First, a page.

Life, so the old saying goes, begins at 40. Is turning 50, then, the beginning of the end? Philippe Clement, who celebrated hitting his half-century with his friends and family back home in Belgium during the international window, doesn’t believe that it is.

“I don’t feel any different to be honest,” said the Rangers manager after a training session at Auchenhowie today as he spoke to the media for the first time since the Europa League last 16 defeat to Benfica earlier this month.

“A lot of people tell me that 50 is special, but I don’t feel any different from 40. Only when I look in the mirror. It depends on the day. Sometimes I think I still want to play like in my 30s, some days my body tells me I’m not at that age anymore.”

Clement - whose team will attempt to leapfrog Celtic, who take in Livingston at Almondvale tomorrow, into top spot in the cinch Premiership table this afternoon by beating Hibernian at Ibrox - certainly showed no signs of slowing down during the break.

He was grateful that his landmark birthday fell at a stage of the season when he was able to get a few days off and return home to celebrate it. His thoughts, though, were never far away from Rangers during his flying visit to his homeland.

“I am a lucky man,” he said. “The timing was really good as it was the first occasion I managed to get back home to my family. It was a good coincidence. I enjoyed it. It was nice to see the kids back, my parents and my wife who had been back in Belgium for a few days. It was nice also to see some friends so I enjoyed all of that, fully.

“But my mind is still on football, I am still making calls to people at the club. They know they can call me also. It’s not a case of me saying, ‘Okay guys, I’m going home to Belgium for three days, don’t call me’. I have been in contact with the club through that time. It is normal, it’s my life.”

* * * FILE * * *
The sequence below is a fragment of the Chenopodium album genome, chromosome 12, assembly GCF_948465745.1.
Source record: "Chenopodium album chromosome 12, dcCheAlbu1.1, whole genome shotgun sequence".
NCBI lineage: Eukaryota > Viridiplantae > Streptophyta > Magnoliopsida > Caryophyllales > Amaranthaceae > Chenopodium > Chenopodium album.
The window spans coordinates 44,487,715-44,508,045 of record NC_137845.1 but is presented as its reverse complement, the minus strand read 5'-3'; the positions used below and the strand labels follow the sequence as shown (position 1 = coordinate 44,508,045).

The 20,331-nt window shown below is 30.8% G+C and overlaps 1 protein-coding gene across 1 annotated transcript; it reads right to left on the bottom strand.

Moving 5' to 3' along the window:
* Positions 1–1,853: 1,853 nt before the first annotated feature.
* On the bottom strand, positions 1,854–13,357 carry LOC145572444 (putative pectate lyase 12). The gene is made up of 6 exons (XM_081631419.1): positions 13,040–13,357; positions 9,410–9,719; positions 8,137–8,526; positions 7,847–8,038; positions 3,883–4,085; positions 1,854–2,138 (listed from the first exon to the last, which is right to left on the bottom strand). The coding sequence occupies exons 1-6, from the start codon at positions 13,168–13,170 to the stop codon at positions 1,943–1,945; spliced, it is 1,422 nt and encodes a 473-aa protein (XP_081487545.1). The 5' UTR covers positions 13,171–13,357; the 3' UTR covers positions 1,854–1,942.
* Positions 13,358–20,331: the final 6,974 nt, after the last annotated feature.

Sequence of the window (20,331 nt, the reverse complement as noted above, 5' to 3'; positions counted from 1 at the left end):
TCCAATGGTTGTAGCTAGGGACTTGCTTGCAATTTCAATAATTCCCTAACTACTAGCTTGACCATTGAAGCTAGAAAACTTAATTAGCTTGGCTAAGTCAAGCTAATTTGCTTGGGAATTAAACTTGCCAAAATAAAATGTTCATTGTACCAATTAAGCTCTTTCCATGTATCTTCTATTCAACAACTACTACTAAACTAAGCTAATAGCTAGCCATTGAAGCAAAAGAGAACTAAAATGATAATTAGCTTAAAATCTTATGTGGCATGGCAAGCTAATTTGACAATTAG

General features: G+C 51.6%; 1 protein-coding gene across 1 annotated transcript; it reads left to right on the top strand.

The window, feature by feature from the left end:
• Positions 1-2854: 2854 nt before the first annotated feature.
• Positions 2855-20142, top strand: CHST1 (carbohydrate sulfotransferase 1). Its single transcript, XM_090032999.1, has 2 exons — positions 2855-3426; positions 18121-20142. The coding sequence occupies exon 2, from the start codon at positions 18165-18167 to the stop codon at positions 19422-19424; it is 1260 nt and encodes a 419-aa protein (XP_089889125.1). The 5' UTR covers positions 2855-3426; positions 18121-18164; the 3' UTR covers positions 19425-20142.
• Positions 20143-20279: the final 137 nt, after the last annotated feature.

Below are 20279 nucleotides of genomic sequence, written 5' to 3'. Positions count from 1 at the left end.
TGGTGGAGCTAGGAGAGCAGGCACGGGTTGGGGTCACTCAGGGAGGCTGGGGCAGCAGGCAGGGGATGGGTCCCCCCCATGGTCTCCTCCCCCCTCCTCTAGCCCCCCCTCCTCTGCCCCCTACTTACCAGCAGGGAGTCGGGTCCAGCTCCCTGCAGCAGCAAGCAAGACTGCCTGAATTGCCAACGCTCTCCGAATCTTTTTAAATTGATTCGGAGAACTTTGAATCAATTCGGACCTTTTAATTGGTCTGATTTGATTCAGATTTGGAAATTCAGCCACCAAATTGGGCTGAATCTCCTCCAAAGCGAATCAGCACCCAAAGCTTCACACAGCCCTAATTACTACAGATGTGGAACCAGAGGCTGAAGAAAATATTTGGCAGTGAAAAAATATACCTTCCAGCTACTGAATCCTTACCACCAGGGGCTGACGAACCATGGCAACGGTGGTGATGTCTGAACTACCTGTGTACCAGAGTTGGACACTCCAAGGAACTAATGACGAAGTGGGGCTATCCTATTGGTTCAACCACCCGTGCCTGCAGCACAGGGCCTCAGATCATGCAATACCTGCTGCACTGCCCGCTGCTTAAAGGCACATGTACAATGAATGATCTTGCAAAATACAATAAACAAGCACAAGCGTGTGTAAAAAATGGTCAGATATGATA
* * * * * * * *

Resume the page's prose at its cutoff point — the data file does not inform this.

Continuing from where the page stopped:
A number of Rangers players have been away with their countries in the past fortnight – Cyriel Dessers (Nigeria), Leon King (Scotland Under-21), Rabbi Matondo (Wales), Ross McCausland (Northern Ireland), Fabio Silva (Portugal Under-21), John Souttar (Scotland) and Ridvan Yilmaz (Turkey) – and Clement has kept close tabs on all of them.

“I want to know everything,” he said. “I track everything, otherwise I cannot sleep. We know everything. That is also one of the things we installed the last time it was international duty in November - that we have contact with the players every day about their training, what they are doing.

READ MORE: Cyriel Dessers has SPFL's best goalscoring numbers - but is he any good?

“So that in one moment you can intervene when it is not enough, for example, and players are not playing. You can have contact with the federations to do something extra. Of course, if they do too much you don’t have control of that, that is a pity.

“That is something I need to let go. That is part of our lives as managers of clubs and I think a lot of managers have problems with that sometimes. With a lot of federations there is a really good contact and it is important because if the players perform here well and develop well it is better for the national teams as well.”

Jurgen Klopp announced back in January that he would leave Liverpool at the end of the season because he had “run out of energy” and Clement can appreciate why the German has taken the decision to depart Anfield.

He has seen first hand what a heavy toll being in charge of a major club can take on a manager. However, he stressed that he is, having only arrived in this country back in October, not at that stage quite yet. He has been revitalised by his holiday and is relishing the challenges which lie ahead of him and his charges in the coming weeks.

“How old is Jurgen?” he said. “He started earlier than me. I don’t have the feeling that at this moment it will be too much. But I have seen it in the past, I saw it with Michel Preud’homme. I was his assistant (at Club Brugge) for four years and in the last year it was too much.

“He stopped after and he became technical director for two more years and then stopped. So I understand that maybe in one moment it is too much. But it’s an individual thing. I am not thinking about that at the moment. You have people in their 70s still doing it.”

Clement’s enthusiasm for the important Premiership and Scottish Cup games which are coming up suggest that he may have another couple of decades or so in management at the very top level ahead of him.

“The squad was not together during the break,” he said. “I had today the first time all my players back. It is always exciting because I always see our story together like a book and I talked about that in the past.

“Every week we write new pages together and it is important they don’t forget pages you wrote together before in the way we play football, the way we need to move together on the pitch.

“It seems like months ago that we played together. That is my feeling. I want to see that they didn’t forget anything, that is a challenge. It is a new test again.”